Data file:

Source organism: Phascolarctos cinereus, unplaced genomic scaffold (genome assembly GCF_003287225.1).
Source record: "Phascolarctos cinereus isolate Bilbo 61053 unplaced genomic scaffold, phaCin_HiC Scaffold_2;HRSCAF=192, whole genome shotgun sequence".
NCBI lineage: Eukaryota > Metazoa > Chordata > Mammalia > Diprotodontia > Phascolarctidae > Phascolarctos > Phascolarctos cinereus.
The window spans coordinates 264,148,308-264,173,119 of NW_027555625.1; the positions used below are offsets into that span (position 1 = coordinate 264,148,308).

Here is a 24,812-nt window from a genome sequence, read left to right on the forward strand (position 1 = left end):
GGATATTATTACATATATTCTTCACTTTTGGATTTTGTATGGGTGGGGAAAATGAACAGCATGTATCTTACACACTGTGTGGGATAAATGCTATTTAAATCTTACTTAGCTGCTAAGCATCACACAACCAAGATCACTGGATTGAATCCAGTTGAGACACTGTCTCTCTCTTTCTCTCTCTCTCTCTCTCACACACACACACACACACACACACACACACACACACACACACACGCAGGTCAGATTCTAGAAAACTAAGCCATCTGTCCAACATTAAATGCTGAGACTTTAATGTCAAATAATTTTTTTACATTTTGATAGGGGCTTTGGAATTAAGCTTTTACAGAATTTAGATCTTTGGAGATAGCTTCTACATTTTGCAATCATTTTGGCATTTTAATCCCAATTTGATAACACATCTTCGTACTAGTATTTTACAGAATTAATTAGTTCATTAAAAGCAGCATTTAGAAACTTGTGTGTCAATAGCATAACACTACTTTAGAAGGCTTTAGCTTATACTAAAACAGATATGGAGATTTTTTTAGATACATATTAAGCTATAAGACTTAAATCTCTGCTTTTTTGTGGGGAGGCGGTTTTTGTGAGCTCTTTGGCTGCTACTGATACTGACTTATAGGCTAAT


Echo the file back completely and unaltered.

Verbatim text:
Source organism: Phascolarctos cinereus, unplaced genomic scaffold (genome assembly GCF_003287225.1).
Source record: "Phascolarctos cinereus isolate Bilbo 61053 unplaced genomic scaffold, phaCin_HiC Scaffold_2;HRSCAF=192, whole genome shotgun sequence".
NCBI lineage: Eukaryota > Metazoa > Chordata > Mammalia > Diprotodontia > Phascolarctidae > Phascolarctos > Phascolarctos cinereus.
The window spans coordinates 264,148,308-264,173,119 of NW_027555625.1; the positions used below are offsets into that span (position 1 = coordinate 264,148,308).

Here is a 24,812-nt window from a genome sequence, read left to right on the forward strand (position 1 = left end):
GGATATTATTACATATATTCTTCACTTTTGGATTTTGTATGGGTGGGGAAAATGAACAGCATGTATCTTACACACTGTGTGGGATAAATGCTATTTAAATCTTACTTAGCTGCTAAGCATCACACAACCAAGATCACTGGATTGAATCCAGTTGAGACACTGTCTCTCTCTTTCTCTCTCTCTCTCTCTCACACACACACACACACACACACACACACACACACACACACACACGCAGGTCAGATTCTAGAAAACTAAGCCATCTGTCCAACATTAAATGCTGAGACTTTAATGTCAAATAATTTTTTTACATTTTGATAGGGGCTTTGGAATTAAGCTTTTACAGAATTTAGATCTTTGGAGATAGCTTCTACATTTTGCAATCATTTTGGCATTTTAATCCCAATTTGATAACACATCTTCGTACTAGTATTTTACAGAATTAATTAGTTCATTAAAAGCAGCATTTAGAAACTTGTGTGTCAATAGCATAACACTACTTTAGAAGGCTTTAGCTTATACTAAAACAGATATGGAGATTTTTTTAGATACATATTAAGCTATAAGACTTAAATCTCTGCTTTTTTGTGGGGAGGCGGTTTTTGTGAGCTCTTTGGCTGCTACTGATACTGACTTATAGGCTAAT